広島平和科学 16巻
1993 発行

1930年代アメリカ合衆国における女性労働者教育

American women workers' education in the 1930s
田村 佳子
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抄録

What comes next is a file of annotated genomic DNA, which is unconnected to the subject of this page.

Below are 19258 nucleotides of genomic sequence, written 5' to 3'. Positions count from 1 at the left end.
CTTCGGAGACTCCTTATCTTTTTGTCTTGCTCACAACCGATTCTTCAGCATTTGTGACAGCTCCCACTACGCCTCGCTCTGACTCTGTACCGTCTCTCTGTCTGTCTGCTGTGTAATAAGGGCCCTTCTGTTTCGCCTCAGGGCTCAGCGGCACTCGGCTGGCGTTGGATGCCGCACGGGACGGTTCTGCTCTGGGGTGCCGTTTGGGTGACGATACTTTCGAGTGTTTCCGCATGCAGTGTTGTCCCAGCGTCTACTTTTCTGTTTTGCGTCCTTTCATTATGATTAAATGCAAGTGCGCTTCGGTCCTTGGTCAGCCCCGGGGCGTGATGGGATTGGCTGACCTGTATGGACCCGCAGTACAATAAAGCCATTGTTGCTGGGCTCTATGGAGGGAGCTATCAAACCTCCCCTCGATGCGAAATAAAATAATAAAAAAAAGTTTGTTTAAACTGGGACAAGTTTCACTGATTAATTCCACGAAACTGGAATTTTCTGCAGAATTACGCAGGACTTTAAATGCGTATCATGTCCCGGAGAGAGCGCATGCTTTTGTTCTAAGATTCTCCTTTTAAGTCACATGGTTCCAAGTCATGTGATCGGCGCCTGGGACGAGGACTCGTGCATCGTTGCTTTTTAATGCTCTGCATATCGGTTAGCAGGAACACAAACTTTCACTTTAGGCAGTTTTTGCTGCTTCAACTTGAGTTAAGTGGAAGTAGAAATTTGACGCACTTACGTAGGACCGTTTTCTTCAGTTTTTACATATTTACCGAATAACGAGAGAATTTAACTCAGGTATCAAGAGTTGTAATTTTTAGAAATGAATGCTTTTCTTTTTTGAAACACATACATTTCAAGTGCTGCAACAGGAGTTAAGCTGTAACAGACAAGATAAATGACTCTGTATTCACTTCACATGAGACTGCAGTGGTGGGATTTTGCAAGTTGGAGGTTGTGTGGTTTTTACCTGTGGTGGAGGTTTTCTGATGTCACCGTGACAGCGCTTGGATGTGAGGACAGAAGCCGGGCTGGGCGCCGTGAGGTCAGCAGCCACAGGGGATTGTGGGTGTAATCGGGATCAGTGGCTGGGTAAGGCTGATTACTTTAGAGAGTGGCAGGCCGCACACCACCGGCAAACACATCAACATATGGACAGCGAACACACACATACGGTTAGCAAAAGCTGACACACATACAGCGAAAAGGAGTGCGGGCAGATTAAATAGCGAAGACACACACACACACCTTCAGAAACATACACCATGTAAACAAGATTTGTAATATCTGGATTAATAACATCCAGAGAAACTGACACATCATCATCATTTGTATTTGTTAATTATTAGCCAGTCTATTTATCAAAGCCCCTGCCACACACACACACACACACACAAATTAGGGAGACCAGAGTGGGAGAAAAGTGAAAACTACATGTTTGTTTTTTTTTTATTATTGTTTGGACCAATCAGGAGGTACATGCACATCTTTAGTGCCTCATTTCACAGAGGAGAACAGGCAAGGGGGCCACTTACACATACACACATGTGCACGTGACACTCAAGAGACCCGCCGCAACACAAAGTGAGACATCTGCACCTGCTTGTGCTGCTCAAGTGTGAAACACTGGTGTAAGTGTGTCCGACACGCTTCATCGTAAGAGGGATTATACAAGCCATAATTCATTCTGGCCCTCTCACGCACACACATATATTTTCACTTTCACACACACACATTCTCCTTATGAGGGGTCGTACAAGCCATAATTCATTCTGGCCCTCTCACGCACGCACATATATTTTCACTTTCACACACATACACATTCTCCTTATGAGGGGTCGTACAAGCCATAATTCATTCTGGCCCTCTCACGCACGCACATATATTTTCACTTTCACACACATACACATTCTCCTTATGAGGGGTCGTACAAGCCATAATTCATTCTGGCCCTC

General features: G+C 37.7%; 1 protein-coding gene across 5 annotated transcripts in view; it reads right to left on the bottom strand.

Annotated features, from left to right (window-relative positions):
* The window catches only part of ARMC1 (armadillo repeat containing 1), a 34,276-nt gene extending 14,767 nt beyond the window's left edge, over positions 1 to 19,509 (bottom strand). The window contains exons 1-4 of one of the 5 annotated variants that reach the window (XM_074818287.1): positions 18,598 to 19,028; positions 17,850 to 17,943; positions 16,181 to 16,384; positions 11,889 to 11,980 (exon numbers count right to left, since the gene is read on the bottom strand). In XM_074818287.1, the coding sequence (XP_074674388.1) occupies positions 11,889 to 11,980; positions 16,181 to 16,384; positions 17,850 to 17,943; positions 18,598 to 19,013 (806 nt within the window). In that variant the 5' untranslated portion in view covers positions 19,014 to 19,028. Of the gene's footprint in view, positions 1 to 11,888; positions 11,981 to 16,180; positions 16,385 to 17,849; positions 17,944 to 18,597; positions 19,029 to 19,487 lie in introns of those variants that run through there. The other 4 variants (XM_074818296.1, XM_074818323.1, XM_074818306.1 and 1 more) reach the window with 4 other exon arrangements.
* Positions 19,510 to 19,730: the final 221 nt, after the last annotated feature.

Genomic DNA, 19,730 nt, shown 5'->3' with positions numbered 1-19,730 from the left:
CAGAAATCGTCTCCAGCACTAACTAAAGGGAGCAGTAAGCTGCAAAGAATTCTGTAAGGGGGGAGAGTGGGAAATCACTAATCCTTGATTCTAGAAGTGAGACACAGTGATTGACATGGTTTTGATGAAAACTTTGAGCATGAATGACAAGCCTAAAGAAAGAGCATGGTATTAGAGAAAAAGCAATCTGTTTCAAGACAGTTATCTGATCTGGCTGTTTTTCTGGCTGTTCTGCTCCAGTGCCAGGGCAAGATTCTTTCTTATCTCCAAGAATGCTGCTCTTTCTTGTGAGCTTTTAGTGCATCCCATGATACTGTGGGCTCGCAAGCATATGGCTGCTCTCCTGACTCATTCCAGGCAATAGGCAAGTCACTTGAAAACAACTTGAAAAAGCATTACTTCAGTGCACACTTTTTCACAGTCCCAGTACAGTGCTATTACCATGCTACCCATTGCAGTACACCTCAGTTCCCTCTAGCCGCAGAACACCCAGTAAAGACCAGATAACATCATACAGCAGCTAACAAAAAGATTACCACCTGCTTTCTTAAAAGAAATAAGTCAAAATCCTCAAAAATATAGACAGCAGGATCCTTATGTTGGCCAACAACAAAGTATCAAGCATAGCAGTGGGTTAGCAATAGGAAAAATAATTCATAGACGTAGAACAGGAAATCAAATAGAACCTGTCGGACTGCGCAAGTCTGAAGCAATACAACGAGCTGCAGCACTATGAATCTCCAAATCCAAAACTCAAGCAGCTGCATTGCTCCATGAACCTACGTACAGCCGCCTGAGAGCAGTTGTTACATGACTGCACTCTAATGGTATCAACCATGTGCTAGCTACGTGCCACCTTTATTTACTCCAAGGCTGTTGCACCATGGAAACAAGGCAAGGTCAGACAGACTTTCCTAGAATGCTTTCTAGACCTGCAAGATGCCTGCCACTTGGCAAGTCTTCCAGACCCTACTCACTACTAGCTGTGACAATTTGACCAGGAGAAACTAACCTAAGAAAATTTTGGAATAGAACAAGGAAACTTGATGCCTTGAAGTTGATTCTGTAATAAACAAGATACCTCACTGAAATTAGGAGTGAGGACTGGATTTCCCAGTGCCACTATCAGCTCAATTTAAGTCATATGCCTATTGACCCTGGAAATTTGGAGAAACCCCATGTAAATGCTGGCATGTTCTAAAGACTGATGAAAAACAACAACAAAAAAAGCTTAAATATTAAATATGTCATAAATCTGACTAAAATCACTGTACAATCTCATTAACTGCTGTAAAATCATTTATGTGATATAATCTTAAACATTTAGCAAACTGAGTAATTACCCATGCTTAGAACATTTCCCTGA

The New Deal's worker's education program was developed by the EEP of the FERA was supported by them and formed the basis, over the next ten years, of a continuing movement for federal support of worker's education. Rough estimates suggest that close to a million workers were reached by the EEP's worker's education activities between 1933 and 1942 when the New Deal projects were shut down. During each year in the nine-year period, from 500 to 2000 relief instructors taught worker's classes organized in cooperation with unions, public schools, YWCAs, settlement houses, and community organizations in thirty-four states. Seventeen states were involved throughout the entire ten years of the government program. In addition, a network of residential teacher training centers was developed in the summers of 1934 and 1935, and a little known program of educational camps for jobless women, initiated by the workers' educational program, lasted from 1934 to 1937. The model of such workers' education projects under the New Deal was the Bryn Mawr Summer School for Women Workers in Industy, which was a residential summer school that had been organized to serve women workers at the Bryn Mawr College campus in 1921. Throughout the 1920's and the 1930's, workers' educational movements were developed by women from colleges, women's movements, settlement houses, YWCAs, and so on, who thought that it was useful to offer young women in industy opportunities to study liberal subjects and train themselves in clear thinking in order that they might widen their influence in the industrial world and that equal rights could be accomplished. With the development of worker's education, women workers began to organize a labor movement for themselves. This study analyzes the situation of women workers, the workers' educational programs of New Deal, and workers' educational movements. And it tries to make clear the meaning of worker's education for women worker's, the relevance between worker's education and abult education, and the place of w
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